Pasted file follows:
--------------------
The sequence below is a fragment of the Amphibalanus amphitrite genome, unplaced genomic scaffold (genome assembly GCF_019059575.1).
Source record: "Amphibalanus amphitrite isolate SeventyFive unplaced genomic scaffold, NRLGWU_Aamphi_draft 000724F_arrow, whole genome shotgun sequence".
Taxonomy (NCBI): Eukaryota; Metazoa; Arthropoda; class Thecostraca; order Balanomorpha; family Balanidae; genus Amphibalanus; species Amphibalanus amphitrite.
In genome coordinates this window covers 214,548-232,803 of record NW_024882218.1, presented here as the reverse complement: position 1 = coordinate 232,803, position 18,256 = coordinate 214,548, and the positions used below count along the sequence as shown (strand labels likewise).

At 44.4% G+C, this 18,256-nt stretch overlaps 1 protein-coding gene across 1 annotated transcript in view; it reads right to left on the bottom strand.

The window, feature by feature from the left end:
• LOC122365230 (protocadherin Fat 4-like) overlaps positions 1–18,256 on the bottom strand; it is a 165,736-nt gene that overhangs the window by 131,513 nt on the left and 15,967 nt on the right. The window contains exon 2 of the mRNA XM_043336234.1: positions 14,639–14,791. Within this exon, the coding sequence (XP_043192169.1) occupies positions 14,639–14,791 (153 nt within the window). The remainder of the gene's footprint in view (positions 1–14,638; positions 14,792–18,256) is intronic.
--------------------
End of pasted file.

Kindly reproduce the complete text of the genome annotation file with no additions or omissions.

The sequence below is a fragment of the Amphibalanus amphitrite genome, unplaced genomic scaffold (genome assembly GCF_019059575.1).
Source record: "Amphibalanus amphitrite isolate SeventyFive unplaced genomic scaffold, NRLGWU_Aamphi_draft 000724F_arrow, whole genome shotgun sequence".
Taxonomy (NCBI): Eukaryota; Metazoa; Arthropoda; class Thecostraca; order Balanomorpha; family Balanidae; genus Amphibalanus; species Amphibalanus amphitrite.
In genome coordinates this window covers 214,548-232,803 of record NW_024882218.1, presented here as the reverse complement: position 1 = coordinate 232,803, position 18,256 = coordinate 214,548, and the positions used below count along the sequence as shown (strand labels likewise).

At 44.4% G+C, this 18,256-nt stretch overlaps 1 protein-coding gene across 1 annotated transcript in view; it reads right to left on the bottom strand.

The window, feature by feature from the left end:
• LOC122365230 (protocadherin Fat 4-like) overlaps positions 1–18,256 on the bottom strand; it is a 165,736-nt gene that overhangs the window by 131,513 nt on the left and 15,967 nt on the right. The window contains exon 2 of the mRNA XM_043336234.1: positions 14,639–14,791. Within this exon, the coding sequence (XP_043192169.1) occupies positions 14,639–14,791 (153 nt within the window). The remainder of the gene's footprint in view (positions 1–14,638; positions 14,792–18,256) is intronic.